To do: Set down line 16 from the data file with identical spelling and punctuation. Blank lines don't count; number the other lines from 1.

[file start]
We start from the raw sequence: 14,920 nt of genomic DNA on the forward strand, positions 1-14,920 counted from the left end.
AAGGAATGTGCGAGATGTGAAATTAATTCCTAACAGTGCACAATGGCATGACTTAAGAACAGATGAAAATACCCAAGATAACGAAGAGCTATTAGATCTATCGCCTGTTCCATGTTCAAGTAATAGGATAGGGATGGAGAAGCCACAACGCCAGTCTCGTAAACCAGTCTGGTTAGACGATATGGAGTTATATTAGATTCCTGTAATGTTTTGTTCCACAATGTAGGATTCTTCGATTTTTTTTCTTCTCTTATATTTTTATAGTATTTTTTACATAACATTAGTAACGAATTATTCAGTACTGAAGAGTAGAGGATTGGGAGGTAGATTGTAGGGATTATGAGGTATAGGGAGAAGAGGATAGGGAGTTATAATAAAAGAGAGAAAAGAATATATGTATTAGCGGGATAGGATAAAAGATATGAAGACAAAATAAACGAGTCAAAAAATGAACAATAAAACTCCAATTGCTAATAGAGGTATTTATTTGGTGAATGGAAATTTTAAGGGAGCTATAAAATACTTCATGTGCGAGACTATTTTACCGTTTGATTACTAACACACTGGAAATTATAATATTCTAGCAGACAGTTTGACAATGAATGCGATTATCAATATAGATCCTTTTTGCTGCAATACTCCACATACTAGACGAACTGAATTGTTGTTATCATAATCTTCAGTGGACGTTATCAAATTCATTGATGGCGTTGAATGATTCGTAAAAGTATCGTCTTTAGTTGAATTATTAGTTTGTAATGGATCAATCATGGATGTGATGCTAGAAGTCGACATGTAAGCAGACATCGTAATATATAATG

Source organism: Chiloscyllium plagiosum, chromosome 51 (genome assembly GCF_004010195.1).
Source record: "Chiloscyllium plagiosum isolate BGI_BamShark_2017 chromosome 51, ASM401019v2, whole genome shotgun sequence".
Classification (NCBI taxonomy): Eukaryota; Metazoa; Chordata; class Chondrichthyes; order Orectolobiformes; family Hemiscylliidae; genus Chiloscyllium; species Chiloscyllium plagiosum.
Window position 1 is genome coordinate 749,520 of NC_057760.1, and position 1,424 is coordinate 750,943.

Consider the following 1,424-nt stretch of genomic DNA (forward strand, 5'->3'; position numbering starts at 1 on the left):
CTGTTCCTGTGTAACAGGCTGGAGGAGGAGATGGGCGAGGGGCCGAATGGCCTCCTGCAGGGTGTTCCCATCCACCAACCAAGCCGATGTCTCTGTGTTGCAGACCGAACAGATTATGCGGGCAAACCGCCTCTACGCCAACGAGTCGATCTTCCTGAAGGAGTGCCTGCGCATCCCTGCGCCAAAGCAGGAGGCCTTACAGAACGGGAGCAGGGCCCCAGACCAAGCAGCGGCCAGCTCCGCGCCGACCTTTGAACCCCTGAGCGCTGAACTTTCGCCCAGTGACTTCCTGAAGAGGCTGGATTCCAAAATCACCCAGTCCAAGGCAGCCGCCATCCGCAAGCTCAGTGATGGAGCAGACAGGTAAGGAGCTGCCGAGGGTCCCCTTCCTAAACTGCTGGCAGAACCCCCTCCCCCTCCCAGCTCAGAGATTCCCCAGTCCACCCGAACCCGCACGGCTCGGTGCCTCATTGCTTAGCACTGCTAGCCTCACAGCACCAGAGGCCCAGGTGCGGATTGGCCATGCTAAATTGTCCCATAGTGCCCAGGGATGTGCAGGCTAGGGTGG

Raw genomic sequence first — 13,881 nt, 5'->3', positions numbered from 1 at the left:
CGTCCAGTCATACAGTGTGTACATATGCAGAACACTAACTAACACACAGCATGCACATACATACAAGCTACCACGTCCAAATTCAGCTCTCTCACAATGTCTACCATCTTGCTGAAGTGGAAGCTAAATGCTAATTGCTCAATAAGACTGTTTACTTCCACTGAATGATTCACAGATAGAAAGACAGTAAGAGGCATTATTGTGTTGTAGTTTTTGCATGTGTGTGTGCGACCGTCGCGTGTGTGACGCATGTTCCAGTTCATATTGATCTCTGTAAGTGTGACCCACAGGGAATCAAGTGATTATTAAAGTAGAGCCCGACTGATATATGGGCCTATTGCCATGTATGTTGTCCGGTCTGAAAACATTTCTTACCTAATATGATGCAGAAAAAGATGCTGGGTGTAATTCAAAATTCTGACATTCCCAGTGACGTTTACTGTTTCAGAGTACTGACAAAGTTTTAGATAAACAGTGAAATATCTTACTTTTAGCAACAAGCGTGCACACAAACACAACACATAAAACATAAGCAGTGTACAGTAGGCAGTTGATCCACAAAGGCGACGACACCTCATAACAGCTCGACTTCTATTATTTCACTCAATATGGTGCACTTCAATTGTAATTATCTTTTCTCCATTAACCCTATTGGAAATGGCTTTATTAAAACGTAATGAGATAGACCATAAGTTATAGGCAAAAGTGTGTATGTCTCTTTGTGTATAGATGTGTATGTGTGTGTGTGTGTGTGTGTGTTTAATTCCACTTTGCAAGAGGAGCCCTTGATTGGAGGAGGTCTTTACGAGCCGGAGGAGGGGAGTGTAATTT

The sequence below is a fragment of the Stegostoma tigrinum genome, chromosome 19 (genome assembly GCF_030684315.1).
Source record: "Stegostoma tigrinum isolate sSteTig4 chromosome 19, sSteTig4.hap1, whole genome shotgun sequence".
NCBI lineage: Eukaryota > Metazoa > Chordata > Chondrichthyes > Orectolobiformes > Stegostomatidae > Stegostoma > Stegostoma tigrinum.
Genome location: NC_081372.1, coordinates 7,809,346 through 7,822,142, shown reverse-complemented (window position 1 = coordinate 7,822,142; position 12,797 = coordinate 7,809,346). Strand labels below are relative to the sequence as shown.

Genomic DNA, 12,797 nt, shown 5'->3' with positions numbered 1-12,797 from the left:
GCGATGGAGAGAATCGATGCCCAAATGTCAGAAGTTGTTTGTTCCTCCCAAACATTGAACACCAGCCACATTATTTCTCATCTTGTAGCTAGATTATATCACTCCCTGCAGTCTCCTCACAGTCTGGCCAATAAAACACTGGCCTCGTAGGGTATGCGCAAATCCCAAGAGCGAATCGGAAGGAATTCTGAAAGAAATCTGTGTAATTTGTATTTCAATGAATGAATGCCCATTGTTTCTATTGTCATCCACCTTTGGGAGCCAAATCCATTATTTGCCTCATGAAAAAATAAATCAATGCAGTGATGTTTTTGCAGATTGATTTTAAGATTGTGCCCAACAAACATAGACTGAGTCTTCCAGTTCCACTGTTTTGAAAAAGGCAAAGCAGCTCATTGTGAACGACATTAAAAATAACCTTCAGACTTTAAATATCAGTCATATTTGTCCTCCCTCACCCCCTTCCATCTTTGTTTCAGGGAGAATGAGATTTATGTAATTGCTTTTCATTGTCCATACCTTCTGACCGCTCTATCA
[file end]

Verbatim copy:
GCGATGGAGAGAATCGATGCCCAAATGTCAGAAGTTGTTTGTTCCTCCCAAACATTGAACACCAGCCACATTATTTCTCATCTTGTAGCTAGATTATATCACTCCCTGCAGTCTCCTCACAGTCTGGCCAATAAAACACTGGCCTCGTAGGGTATGCGCAAATCCCAAGAGCGAATCGGAAGGAATTCTGAAAGAAATCTGTGTAATTTGTATTTCAATGAATGAATGCCCATTGTTTCTATTGTCATCCACCTTTGGGAGCCAAATCCATTATTTGCCTCATGAAAAAATAAATCAATGCAGTGATGTTTTTGCAGATTGATTTTAAGATTGTGCCCAACAAACATAGACTGAGTCTTCCAGTTCCACTGTTTTGAAAAAGGCAAAGCAGCTCATTGTGAACGACATTAAAAATAACCTTCAGACTTTAAATATCAGTCATATTTGTCCTCCCTCACCCCCTTCCATCTTTGTTTCAGGGAGAATGAGATTTATGTAATTGCTTTTCATTGTCCATACCTTCTGACCGCTCTATCA